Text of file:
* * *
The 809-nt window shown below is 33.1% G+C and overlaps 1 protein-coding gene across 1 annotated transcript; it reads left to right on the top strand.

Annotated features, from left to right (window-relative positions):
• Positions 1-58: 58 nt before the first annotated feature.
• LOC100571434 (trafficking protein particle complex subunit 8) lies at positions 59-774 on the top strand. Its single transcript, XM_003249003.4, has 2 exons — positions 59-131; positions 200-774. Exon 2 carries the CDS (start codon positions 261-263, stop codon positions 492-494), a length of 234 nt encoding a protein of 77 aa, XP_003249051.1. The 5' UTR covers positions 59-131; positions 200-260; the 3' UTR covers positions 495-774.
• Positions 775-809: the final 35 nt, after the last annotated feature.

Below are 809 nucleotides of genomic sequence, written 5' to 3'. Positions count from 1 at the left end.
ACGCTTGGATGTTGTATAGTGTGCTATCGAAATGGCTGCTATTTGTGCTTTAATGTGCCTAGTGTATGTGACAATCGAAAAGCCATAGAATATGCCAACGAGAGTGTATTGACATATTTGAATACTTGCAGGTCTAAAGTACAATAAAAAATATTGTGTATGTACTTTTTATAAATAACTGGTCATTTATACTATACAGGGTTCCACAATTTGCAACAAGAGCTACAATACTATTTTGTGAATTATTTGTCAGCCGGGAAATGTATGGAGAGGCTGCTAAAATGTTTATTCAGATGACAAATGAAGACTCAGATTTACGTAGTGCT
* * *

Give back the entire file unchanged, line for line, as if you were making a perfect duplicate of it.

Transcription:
The 809-nt window shown below is 33.1% G+C and overlaps 1 protein-coding gene across 1 annotated transcript; it reads left to right on the top strand.

Annotated features, from left to right (window-relative positions):
• Positions 1-58: 58 nt before the first annotated feature.
• LOC100571434 (trafficking protein particle complex subunit 8) lies at positions 59-774 on the top strand. Its single transcript, XM_003249003.4, has 2 exons — positions 59-131; positions 200-774. Exon 2 carries the CDS (start codon positions 261-263, stop codon positions 492-494), a length of 234 nt encoding a protein of 77 aa, XP_003249051.1. The 5' UTR covers positions 59-131; positions 200-260; the 3' UTR covers positions 495-774.
• Positions 775-809: the final 35 nt, after the last annotated feature.

Below are 809 nucleotides of genomic sequence, written 5' to 3'. Positions count from 1 at the left end.
ACGCTTGGATGTTGTATAGTGTGCTATCGAAATGGCTGCTATTTGTGCTTTAATGTGCCTAGTGTATGTGACAATCGAAAAGCCATAGAATATGCCAACGAGAGTGTATTGACATATTTGAATACTTGCAGGTCTAAAGTACAATAAAAAATATTGTGTATGTACTTTTTATAAATAACTGGTCATTTATACTATACAGGGTTCCACAATTTGCAACAAGAGCTACAATACTATTTTGTGAATTATTTGTCAGCCGGGAAATGTATGGAGAGGCTGCTAAAATGTTTATTCAGATGACAAATGAAGACTCAGATTTACGTAGTGCT